North Country National Scenic Trail

Thinking about taking a hike this summer? Consider the North Country National Scenic Trail. It offers hundreds of miles of hiking opportunities and dozens of cultural stops, too.

But don't expect to hike it end to end just yet. The North Country Trail is a work in progress. Just over 50 percent of the trail--about 1,800 miles--is ready for hikers. Once complete, it will cover over 4,000 miles, making it the longest continuous hiking trail in the entire United States!

The trail stretches from Lake Sakaakawea in western North Dakota to Crown Point on the western shore of Lake Champlain in New York. The route passes through five northern states in between--Minnesota, Wisconsin, Michigan, Ohio, and Pennsylvania.

It passes through private land and many public land units, including national forests, wildlife refuges, state parks, and four national parks: Michigan's Pictured Rocks National Lakeshore, Wisconsin's St. Croix National Scenic Riverway, Ohio's Dayton Aviation Heritage National Historical Park, and New York's Fort Stanwix National Monument.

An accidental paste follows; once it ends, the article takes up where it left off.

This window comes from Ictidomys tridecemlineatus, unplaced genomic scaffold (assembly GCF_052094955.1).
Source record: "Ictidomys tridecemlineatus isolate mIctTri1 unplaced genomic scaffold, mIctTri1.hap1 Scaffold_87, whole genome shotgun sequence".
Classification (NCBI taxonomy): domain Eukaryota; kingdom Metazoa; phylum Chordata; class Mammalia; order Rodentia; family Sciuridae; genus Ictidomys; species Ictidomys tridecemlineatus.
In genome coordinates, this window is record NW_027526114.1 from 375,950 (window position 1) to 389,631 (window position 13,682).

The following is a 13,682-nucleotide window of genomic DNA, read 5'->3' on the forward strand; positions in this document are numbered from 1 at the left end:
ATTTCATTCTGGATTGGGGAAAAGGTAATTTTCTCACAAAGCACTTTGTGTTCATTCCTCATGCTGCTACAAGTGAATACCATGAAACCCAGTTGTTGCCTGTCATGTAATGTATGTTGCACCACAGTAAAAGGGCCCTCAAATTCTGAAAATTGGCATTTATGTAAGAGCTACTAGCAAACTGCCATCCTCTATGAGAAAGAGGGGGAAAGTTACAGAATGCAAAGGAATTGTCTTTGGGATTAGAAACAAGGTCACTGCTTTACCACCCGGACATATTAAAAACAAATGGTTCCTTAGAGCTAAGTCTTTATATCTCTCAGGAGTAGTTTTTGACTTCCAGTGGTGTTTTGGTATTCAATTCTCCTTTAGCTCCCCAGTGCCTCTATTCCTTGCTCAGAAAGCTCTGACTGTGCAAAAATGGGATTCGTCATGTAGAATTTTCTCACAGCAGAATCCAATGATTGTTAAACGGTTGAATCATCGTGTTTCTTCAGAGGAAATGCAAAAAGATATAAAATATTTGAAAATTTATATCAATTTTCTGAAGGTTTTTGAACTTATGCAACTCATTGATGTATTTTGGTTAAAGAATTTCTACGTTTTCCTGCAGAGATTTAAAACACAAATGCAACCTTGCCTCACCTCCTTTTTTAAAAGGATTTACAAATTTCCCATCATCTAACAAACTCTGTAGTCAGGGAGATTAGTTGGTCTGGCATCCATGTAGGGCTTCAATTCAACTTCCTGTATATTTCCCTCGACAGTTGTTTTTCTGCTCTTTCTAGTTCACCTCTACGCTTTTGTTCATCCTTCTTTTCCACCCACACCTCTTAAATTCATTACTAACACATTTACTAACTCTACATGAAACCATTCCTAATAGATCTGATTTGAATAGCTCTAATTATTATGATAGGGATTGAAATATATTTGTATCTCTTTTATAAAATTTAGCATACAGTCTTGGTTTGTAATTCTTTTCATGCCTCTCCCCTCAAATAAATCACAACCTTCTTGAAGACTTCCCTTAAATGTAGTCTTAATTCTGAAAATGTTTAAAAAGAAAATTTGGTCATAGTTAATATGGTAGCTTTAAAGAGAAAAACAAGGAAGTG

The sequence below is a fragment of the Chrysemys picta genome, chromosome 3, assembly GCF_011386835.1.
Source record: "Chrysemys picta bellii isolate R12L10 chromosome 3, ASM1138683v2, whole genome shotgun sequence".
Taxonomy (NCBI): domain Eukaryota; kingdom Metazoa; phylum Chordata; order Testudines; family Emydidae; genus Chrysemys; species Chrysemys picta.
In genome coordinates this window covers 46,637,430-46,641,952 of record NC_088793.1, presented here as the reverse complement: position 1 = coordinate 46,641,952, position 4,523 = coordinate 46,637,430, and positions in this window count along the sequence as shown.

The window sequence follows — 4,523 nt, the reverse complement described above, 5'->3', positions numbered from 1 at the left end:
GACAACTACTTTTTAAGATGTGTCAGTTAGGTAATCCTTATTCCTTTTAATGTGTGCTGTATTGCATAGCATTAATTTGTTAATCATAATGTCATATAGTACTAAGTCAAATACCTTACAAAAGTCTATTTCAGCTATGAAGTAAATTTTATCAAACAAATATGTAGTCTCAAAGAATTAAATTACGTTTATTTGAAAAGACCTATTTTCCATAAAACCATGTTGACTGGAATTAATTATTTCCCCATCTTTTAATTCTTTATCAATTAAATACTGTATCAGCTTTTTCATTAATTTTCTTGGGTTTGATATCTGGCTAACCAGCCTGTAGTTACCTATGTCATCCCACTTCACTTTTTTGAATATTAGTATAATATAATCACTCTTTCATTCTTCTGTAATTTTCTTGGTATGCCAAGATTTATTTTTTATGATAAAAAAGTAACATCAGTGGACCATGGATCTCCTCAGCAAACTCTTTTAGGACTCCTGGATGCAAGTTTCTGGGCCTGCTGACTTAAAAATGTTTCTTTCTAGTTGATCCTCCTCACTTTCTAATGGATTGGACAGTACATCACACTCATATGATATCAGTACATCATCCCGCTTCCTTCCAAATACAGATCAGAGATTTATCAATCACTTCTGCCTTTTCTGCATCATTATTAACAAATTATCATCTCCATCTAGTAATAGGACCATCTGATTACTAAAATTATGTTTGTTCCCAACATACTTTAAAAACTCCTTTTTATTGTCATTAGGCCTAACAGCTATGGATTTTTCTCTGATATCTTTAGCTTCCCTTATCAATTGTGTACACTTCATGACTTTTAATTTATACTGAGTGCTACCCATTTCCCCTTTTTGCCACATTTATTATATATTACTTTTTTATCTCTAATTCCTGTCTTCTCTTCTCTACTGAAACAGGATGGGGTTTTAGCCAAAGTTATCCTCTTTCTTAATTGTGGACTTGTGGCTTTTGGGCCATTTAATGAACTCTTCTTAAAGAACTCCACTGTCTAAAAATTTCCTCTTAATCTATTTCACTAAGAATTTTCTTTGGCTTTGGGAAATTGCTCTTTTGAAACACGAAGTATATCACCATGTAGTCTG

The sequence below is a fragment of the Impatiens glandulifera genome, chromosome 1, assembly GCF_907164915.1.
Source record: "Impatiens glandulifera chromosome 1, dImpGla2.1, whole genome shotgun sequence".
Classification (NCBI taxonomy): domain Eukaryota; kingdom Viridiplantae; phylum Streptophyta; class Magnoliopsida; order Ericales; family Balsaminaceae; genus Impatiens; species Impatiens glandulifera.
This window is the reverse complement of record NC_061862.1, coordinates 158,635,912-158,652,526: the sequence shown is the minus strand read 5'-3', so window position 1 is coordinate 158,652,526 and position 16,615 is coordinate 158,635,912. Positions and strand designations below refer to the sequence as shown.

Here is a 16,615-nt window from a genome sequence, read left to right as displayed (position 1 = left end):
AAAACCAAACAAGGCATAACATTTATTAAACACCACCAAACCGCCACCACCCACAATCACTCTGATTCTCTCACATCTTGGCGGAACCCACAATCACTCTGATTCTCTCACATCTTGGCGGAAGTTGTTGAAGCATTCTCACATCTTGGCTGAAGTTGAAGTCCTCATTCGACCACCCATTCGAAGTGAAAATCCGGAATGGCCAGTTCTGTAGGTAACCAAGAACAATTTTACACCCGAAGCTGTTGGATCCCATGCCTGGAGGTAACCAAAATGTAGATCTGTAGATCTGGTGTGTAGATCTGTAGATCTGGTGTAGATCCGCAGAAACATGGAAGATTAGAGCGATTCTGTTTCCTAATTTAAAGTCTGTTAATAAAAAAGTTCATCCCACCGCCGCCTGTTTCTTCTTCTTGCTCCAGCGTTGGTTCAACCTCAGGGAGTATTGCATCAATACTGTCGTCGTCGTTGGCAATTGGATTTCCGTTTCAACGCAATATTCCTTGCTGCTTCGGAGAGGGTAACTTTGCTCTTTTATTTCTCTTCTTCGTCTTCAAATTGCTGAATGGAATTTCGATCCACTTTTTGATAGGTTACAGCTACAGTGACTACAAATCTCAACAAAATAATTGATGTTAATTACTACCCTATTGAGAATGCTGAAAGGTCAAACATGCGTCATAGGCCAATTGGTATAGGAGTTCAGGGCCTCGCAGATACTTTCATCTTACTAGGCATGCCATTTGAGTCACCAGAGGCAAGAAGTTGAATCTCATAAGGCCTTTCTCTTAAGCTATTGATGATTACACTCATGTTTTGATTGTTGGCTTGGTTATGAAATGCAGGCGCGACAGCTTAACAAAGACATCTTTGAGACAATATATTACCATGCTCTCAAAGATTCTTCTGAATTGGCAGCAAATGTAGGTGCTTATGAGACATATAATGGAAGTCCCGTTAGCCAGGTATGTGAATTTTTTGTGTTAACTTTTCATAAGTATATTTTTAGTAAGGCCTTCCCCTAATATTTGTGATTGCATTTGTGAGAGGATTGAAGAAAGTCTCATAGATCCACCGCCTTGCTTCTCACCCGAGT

The North Country Trail was authorized by Congress in 1980 and is one of eight National Scenic Trails in the National Park system. The trail is managed by the National Park Service and the North Country Trail Association. But most of the trail maintenance is done by volunteers, organized by the work of the North Country Trail Association.

So get out there and take a hike! Or just take a walk in the park. Whether you want a remote wilderness adventure, or an amble down a country path, the North Country Scenic Trail offers those options and more.

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